The overwhelming reflection I got from the senior artists in Cuba was nostalgia for the early days after the revolution, when everyone was equally poor in money and rich in egalitarianism. They would tell me, almost with tears of joy in their eyes, of being able to show up to work and actually get paid for designing posters on subjects that mattered to them. I know that feeling well – I worked at a community political print shop for almost 20 years, and I loved the professional mix of art and politics. So, perhaps the advice is to become engaged in matters that deeply move you, and the career will follow.


You started out as an artist and became more of an archivist/collector. Do you still produce art? Is it political in nature?


I do make some art, though not nearly as much as I used to. And what I do make is political. Maybe it’s that I’m getting older, but I look at this whole swath of poster art, much of it done during my lifetime, that’s getting very little substantive recognition in this country. There are really just a handful of people in the U.S. who are contributing to scholarship in this genre, among them Carol Wells and Michael Rossman. I feel like I have to devote my energy to documentation and scholarship before it’s too late. The creators are dying off, and the facts are harder to come by. I’m trying to distill the intellectual fuel for the next generation of propaganda artists. It’s a passing on of the squeegee, if you will, rather than cranking out my own work.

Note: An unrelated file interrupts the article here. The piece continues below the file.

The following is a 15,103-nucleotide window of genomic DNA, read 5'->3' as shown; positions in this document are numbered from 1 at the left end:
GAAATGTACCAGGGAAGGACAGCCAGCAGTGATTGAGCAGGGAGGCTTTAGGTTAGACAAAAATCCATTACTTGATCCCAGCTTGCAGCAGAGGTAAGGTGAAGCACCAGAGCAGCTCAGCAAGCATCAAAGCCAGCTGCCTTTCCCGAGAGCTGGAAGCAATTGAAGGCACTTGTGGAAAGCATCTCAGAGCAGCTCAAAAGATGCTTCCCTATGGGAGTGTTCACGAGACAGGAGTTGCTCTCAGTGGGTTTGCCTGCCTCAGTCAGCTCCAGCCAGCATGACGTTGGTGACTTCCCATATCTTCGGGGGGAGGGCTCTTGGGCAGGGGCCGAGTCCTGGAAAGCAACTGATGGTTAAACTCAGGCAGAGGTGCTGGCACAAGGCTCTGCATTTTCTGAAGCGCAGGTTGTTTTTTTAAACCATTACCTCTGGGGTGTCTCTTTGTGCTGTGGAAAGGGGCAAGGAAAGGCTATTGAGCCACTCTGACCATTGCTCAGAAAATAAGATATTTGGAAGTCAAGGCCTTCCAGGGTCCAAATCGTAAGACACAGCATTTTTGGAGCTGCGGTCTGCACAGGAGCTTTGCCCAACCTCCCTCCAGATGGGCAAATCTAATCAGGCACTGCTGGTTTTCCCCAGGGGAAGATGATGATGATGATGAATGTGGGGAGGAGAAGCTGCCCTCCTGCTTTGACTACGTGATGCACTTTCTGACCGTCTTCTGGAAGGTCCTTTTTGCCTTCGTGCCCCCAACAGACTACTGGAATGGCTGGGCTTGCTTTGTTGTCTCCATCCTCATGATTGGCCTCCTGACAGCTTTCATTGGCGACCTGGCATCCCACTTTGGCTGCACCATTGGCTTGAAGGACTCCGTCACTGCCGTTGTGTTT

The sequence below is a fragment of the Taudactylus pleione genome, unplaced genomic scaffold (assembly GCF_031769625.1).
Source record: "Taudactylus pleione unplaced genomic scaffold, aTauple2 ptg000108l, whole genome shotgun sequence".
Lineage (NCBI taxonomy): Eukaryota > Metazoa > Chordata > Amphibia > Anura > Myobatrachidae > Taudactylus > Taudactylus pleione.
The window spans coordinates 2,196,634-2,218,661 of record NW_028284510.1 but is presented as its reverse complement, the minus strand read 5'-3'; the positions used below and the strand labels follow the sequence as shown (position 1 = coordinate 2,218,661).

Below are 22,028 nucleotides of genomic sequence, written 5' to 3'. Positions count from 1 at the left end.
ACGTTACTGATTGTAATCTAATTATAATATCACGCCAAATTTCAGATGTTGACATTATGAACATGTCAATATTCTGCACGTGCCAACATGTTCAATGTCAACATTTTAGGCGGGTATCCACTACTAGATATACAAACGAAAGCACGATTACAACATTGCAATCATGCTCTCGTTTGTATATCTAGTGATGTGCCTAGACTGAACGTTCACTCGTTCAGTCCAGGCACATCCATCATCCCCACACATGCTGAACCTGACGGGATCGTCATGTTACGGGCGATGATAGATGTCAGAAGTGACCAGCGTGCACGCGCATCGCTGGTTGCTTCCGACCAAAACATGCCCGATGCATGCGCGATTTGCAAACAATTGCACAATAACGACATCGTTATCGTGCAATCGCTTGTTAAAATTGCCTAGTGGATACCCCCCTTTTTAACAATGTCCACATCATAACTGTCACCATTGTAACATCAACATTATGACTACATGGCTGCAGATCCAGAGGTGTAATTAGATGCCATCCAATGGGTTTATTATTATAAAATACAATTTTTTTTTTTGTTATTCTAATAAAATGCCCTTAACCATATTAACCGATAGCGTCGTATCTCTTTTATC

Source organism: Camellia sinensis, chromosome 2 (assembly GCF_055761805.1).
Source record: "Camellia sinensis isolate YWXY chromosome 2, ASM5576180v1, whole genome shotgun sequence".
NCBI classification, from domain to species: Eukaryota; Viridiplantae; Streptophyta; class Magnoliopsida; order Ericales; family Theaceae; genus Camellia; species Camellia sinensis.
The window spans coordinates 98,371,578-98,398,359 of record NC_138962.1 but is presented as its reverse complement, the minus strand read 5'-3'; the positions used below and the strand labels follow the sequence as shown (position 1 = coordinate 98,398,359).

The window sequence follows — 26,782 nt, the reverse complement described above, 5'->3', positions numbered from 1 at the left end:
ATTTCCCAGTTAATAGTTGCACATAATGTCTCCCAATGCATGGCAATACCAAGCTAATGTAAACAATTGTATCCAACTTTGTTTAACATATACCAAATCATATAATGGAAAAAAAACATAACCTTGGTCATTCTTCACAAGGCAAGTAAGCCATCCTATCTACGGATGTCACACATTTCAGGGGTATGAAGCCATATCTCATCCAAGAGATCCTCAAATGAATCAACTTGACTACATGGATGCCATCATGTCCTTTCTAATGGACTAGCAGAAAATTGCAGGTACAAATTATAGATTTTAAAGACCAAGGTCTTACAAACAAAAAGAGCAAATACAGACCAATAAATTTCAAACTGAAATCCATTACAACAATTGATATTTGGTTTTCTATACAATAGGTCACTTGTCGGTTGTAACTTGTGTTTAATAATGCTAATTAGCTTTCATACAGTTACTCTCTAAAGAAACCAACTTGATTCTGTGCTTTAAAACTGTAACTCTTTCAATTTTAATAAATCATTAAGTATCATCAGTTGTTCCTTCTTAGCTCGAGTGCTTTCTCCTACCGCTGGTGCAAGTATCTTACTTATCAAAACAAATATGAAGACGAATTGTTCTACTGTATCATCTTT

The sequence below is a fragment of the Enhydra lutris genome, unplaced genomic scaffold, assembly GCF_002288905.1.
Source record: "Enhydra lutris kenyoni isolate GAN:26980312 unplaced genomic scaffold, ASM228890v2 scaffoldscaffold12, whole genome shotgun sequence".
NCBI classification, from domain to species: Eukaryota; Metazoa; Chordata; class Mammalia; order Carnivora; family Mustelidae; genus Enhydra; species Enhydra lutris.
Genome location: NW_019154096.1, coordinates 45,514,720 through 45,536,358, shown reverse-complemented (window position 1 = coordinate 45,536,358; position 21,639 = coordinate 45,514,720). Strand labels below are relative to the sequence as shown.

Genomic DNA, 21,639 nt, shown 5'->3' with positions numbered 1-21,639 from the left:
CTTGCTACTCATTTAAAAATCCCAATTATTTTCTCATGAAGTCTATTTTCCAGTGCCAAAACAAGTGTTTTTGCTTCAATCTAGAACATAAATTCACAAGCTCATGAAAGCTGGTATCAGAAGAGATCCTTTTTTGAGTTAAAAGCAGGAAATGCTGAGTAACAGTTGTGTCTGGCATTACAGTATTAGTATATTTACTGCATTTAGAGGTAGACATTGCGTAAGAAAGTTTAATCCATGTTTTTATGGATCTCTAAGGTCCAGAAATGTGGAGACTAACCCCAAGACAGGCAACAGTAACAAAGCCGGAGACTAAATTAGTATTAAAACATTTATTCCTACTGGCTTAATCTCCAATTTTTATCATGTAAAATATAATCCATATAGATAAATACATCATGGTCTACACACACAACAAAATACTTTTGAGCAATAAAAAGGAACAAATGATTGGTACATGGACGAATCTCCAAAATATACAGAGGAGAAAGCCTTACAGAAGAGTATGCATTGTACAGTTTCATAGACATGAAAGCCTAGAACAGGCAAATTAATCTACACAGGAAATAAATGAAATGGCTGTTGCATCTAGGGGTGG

It seems that you have been busy with research into Chinese political posters from the GPCR, and the survey of the archives of Inkworks Press, the worker-owned cooperative press in Berkeley. Are there any other historical poster movements that you've become interested in lately?


I’m interested in ALL of them lately, especially the connections between them and the gaps in scholarship. The sad fact is that we really know so little about these poster movements. Few people are aware of the numerous poster workshops that sprang up in the U.S. right after the 1970 National Guard murders at Kent State and Jackson State. Even “iconic” poster history is barely scratched – who knows that the art students who made the Paris 1968 posters were, in fact, screenprinting for the first time? They hadn’t been taught this technique in school, but it was the right medium for the moment. I didn’t know this until a colleague, Gene Marie Tempest, conducted some interviews with participants in 2007.